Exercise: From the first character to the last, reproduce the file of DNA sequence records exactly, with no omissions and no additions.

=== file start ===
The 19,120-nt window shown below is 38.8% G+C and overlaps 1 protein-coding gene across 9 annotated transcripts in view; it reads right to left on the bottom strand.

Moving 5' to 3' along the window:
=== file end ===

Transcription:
The 19,120-nt window shown below is 38.8% G+C and overlaps 1 protein-coding gene across 9 annotated transcripts in view; it reads right to left on the bottom strand.

Moving 5' to 3' along the window: